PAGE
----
“Obviously, there’s more polarization than we’ve seen in recent decades, probably,” said Scott, whose state has been rocked in recent years by the racially motivated slayings of nine African-American churchgoers in Charleston and a debate over flying the Confederate flag.
“That’s probably more the manifestations of the challenges that have been unearthed. . . . I think you’ll see tremendous gains in the years to come. But there’s no question that there’s a certain level of distrust that is palpable that perhaps was not as evident before, and we’re all going to have to be responsible for defusing some of those challenges.”
Trump won 8 percent of the African-American vote and 29 percent of the Latino vote in last year’s election, a contest in which race played heavily.
He called former President Barack Obama, the nation’s first African-American president, “a great divider” and argued that “race relations now are as bad as they’ve ever been.”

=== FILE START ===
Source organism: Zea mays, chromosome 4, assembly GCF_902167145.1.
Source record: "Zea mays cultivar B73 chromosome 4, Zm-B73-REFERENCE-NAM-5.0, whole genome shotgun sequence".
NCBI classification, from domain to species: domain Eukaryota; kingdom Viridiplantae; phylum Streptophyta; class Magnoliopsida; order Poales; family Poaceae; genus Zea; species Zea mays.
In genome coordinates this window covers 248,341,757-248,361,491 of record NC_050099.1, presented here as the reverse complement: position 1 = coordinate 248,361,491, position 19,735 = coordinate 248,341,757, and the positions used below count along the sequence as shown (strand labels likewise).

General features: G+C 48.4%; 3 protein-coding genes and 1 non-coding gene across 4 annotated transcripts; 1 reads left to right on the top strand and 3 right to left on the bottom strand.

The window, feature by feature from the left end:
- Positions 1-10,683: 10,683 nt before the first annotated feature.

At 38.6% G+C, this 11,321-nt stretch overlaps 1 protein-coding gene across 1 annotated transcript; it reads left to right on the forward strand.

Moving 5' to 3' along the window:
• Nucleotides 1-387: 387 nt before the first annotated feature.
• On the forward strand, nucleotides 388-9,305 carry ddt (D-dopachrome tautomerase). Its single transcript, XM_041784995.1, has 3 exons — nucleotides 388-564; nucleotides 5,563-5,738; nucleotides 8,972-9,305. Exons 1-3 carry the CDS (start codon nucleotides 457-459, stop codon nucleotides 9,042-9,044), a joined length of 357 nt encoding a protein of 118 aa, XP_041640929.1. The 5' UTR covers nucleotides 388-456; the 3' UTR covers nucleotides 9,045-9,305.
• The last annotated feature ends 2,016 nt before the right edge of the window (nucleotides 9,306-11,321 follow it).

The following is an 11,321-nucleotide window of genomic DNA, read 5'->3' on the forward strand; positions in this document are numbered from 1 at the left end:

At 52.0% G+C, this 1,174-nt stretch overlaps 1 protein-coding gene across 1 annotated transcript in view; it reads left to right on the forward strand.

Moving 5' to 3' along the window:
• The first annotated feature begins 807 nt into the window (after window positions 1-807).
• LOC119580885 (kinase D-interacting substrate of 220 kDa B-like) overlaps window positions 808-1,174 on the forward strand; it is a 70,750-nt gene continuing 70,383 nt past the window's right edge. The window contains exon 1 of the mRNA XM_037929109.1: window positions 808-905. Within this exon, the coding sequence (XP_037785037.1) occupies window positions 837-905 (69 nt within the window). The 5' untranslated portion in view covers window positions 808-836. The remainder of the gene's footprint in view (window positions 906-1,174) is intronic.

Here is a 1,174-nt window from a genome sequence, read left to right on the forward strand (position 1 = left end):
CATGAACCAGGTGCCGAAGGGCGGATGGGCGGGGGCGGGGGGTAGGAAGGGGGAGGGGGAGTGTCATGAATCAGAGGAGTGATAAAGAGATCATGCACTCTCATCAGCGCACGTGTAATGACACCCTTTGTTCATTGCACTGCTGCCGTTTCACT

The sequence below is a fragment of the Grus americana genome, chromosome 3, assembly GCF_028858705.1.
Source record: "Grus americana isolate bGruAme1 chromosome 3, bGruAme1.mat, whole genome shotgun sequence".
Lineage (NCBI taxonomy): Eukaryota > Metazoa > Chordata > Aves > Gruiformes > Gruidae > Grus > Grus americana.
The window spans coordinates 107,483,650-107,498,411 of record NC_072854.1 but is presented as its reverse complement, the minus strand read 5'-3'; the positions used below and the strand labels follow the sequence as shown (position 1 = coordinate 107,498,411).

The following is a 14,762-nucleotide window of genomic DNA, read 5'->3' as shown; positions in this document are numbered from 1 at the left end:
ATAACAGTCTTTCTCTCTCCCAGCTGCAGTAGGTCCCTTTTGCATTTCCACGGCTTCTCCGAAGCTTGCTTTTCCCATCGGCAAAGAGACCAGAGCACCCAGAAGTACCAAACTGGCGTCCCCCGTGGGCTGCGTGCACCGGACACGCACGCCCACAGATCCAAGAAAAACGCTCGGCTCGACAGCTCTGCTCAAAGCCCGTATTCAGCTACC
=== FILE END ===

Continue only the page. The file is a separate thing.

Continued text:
Trump riled many African-American voters by calling their neighborhoods “ghettos” and suggesting that cities with large African-American populations, like Philadelphia and Cleveland, were places where large-scale voter fraud would likely occur.
He also made overtures to African-American voters, outlining a so-called “New Deal for Black America” in an October campaign speech in Charlotte, North Carolina, and saying he would help strengthen historically black colleges and universities.
His pitch to African-American voters: “What the hell do you have to lose?”